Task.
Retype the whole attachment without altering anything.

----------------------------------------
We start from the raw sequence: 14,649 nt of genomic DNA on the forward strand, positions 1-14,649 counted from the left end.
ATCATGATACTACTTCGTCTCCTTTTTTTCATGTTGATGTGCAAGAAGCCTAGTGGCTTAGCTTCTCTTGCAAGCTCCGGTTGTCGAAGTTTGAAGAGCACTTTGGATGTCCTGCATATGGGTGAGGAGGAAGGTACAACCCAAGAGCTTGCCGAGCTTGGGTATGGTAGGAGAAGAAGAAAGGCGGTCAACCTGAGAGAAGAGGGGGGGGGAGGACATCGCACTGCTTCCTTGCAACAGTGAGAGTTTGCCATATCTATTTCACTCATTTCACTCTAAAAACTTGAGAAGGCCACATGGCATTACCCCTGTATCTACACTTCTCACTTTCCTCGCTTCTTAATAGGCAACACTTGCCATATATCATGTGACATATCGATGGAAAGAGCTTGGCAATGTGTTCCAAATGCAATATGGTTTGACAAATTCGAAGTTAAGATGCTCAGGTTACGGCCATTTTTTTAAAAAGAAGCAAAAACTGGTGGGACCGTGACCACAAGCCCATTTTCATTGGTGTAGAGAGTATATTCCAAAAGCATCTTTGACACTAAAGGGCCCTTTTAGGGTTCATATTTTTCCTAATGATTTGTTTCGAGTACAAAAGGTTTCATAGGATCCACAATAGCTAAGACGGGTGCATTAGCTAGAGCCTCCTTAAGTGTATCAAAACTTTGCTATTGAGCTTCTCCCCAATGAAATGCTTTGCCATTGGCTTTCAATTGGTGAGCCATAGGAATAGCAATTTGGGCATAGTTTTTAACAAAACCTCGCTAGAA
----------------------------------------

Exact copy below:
We start from the raw sequence: 14,649 nt of genomic DNA on the forward strand, positions 1-14,649 counted from the left end.
ATCATGATACTACTTCGTCTCCTTTTTTTCATGTTGATGTGCAAGAAGCCTAGTGGCTTAGCTTCTCTTGCAAGCTCCGGTTGTCGAAGTTTGAAGAGCACTTTGGATGTCCTGCATATGGGTGAGGAGGAAGGTACAACCCAAGAGCTTGCCGAGCTTGGGTATGGTAGGAGAAGAAGAAAGGCGGTCAACCTGAGAGAAGAGGGGGGGGGAGGACATCGCACTGCTTCCTTGCAACAGTGAGAGTTTGCCATATCTATTTCACTCATTTCACTCTAAAAACTTGAGAAGGCCACATGGCATTACCCCTGTATCTACACTTCTCACTTTCCTCGCTTCTTAATAGGCAACACTTGCCATATATCATGTGACATATCGATGGAAAGAGCTTGGCAATGTGTTCCAAATGCAATATGGTTTGACAAATTCGAAGTTAAGATGCTCAGGTTACGGCCATTTTTTTAAAAAGAAGCAAAAACTGGTGGGACCGTGACCACAAGCCCATTTTCATTGGTGTAGAGAGTATATTCCAAAAGCATCTTTGACACTAAAGGGCCCTTTTAGGGTTCATATTTTTCCTAATGATTTGTTTCGAGTACAAAAGGTTTCATAGGATCCACAATAGCTAAGACGGGTGCATTAGCTAGAGCCTCCTTAAGTGTATCAAAACTTTGCTATTGAGCTTCTCCCCAATGAAATGCTTTGCCATTGGCTTTCAATTGGTGAGCCATAGGAATAGCAATTTGGGCATAGTTTTTAACAAAACCTCGCTAGAA